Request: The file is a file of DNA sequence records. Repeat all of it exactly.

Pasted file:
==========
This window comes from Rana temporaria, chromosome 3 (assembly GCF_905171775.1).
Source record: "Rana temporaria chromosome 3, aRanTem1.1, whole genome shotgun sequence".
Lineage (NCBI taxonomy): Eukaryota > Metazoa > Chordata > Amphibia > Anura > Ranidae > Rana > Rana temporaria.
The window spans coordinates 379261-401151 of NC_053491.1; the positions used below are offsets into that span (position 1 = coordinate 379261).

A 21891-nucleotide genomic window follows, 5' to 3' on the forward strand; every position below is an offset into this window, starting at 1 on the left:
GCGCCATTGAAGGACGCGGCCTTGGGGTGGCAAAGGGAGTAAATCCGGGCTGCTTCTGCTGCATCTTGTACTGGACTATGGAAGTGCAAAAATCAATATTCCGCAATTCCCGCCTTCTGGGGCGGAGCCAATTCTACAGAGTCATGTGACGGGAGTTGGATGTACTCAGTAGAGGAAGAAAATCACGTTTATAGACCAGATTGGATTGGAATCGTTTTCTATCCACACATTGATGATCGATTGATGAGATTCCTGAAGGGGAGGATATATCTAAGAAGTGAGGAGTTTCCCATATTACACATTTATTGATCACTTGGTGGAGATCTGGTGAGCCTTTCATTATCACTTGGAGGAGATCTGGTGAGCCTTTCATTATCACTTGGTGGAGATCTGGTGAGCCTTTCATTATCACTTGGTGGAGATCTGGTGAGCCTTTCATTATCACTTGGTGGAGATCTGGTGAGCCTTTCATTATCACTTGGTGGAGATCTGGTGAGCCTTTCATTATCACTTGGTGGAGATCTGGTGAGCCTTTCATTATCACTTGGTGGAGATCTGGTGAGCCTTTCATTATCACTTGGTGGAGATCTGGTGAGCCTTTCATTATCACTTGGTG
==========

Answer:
This window comes from Rana temporaria, chromosome 3 (assembly GCF_905171775.1).
Source record: "Rana temporaria chromosome 3, aRanTem1.1, whole genome shotgun sequence".
Lineage (NCBI taxonomy): Eukaryota > Metazoa > Chordata > Amphibia > Anura > Ranidae > Rana > Rana temporaria.
The window spans coordinates 379261-401151 of NC_053491.1; the positions used below are offsets into that span (position 1 = coordinate 379261).

A 21891-nucleotide genomic window follows, 5' to 3' on the forward strand; every position below is an offset into this window, starting at 1 on the left:
GCGCCATTGAAGGACGCGGCCTTGGGGTGGCAAAGGGAGTAAATCCGGGCTGCTTCTGCTGCATCTTGTACTGGACTATGGAAGTGCAAAAATCAATATTCCGCAATTCCCGCCTTCTGGGGCGGAGCCAATTCTACAGAGTCATGTGACGGGAGTTGGATGTACTCAGTAGAGGAAGAAAATCACGTTTATAGACCAGATTGGATTGGAATCGTTTTCTATCCACACATTGATGATCGATTGATGAGATTCCTGAAGGGGAGGATATATCTAAGAAGTGAGGAGTTTCCCATATTACACATTTATTGATCACTTGGTGGAGATCTGGTGAGCCTTTCATTATCACTTGGAGGAGATCTGGTGAGCCTTTCATTATCACTTGGTGGAGATCTGGTGAGCCTTTCATTATCACTTGGTGGAGATCTGGTGAGCCTTTCATTATCACTTGGTGGAGATCTGGTGAGCCTTTCATTATCACTTGGTGGAGATCTGGTGAGCCTTTCATTATCACTTGGTGGAGATCTGGTGAGCCTTTCATTATCACTTGGTGGAGATCTGGTGAGCCTTTCATTATCACTTGGTGGAGATCTGGTGAGCCTTTCATTATCACTTGGTG